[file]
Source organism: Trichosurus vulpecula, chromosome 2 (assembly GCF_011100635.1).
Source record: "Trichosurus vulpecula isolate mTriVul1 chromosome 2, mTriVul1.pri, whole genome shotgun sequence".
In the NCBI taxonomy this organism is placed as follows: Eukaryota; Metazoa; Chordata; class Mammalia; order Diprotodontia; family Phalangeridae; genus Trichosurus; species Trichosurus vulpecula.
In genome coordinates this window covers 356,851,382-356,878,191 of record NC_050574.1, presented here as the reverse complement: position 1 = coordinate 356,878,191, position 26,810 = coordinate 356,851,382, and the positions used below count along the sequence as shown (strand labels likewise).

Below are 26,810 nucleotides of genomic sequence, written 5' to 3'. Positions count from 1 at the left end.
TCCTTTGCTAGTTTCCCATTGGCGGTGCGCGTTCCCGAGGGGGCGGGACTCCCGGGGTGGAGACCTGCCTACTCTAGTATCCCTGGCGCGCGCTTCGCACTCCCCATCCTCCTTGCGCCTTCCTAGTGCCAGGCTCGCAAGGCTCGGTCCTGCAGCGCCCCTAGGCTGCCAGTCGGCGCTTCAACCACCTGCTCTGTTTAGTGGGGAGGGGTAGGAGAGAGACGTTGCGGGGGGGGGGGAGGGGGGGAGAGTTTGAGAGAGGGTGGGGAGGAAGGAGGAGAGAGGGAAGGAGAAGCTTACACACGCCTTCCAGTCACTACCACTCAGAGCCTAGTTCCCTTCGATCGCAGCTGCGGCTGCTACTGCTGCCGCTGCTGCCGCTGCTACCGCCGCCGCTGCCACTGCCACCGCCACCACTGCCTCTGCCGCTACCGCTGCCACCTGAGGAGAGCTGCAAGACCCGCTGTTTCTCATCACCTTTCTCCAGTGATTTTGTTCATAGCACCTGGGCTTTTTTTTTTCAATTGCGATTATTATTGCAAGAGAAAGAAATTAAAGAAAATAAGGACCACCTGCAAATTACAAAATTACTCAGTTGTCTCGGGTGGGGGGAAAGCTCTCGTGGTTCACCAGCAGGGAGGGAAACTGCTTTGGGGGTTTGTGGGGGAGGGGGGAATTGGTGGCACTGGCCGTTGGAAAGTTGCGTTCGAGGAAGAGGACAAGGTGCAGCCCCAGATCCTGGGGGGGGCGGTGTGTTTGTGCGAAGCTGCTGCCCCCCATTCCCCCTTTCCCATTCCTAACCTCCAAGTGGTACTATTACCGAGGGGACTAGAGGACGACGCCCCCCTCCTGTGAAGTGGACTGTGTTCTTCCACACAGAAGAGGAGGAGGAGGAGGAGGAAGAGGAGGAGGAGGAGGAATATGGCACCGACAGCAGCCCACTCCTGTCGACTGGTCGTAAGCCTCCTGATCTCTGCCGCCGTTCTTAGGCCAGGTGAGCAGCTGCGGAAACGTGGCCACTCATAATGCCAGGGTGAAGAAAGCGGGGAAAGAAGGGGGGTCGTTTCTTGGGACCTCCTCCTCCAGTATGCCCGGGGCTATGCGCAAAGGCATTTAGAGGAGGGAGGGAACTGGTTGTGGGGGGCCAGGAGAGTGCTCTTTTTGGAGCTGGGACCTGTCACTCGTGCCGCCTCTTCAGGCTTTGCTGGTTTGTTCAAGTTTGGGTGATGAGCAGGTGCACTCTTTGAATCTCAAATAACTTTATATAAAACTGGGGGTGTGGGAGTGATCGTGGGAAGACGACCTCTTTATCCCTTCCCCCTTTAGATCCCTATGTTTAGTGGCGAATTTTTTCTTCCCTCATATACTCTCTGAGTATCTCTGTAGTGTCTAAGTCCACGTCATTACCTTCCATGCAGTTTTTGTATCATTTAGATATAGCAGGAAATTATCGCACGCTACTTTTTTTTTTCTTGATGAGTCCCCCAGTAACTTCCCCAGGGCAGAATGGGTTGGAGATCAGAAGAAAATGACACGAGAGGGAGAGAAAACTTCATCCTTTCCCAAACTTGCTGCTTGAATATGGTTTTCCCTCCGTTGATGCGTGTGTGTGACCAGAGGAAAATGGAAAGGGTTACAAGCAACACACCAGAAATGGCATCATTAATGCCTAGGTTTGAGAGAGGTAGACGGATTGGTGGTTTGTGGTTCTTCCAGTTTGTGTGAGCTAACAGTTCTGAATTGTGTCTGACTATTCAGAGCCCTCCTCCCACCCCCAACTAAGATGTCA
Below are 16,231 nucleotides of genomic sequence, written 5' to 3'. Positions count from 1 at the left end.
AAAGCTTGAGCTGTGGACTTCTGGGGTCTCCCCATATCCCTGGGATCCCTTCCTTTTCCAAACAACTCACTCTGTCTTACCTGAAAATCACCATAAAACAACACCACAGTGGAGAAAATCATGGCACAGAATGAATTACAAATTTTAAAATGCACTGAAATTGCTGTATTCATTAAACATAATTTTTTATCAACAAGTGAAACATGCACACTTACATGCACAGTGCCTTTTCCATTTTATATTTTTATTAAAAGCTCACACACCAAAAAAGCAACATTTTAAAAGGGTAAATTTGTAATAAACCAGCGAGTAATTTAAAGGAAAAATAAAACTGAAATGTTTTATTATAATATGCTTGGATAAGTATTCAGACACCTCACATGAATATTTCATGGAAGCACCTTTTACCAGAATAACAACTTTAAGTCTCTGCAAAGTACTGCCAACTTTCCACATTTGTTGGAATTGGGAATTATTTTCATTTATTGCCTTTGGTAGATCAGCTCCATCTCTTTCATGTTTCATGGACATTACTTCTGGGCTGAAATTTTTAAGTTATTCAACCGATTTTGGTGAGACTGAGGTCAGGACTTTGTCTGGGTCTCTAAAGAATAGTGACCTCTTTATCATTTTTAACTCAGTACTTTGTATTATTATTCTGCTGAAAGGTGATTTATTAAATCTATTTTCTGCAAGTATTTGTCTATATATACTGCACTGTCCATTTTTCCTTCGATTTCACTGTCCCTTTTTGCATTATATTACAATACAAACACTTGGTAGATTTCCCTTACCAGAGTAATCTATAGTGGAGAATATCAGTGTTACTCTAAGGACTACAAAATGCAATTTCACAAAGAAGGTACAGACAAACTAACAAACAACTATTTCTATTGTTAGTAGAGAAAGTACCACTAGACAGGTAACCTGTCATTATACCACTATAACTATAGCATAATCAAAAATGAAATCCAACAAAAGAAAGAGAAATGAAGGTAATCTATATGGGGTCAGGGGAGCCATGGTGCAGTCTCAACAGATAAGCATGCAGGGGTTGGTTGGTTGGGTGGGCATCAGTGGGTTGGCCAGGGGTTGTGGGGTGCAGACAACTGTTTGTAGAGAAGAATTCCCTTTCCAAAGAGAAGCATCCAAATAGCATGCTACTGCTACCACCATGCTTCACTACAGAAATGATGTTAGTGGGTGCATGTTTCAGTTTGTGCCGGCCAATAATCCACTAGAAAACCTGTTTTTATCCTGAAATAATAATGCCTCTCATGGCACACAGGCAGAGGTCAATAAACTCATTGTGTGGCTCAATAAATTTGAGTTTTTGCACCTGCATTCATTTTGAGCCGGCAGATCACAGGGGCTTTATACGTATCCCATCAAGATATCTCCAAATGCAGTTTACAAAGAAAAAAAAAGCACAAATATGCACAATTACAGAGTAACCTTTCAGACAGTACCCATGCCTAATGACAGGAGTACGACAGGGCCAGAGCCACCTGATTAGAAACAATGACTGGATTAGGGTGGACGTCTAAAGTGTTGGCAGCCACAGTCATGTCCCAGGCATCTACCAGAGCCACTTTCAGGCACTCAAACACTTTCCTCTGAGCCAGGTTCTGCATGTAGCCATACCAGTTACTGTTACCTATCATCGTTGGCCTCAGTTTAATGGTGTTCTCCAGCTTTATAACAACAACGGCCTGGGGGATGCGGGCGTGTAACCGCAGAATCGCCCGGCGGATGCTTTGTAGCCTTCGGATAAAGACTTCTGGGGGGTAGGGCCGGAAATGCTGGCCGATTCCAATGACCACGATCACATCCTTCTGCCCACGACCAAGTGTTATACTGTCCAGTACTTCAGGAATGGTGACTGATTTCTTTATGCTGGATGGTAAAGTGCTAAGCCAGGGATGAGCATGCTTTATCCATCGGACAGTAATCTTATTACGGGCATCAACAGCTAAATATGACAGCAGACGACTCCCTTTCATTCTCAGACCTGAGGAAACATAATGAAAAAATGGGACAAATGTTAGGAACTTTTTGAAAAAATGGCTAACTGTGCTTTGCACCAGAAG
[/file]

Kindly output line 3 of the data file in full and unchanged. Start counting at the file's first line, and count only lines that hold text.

In the NCBI taxonomy this organism is placed as follows: Eukaryota; Metazoa; Chordata; class Mammalia; order Diprotodontia; family Phalangeridae; genus Trichosurus; species Trichosurus vulpecula.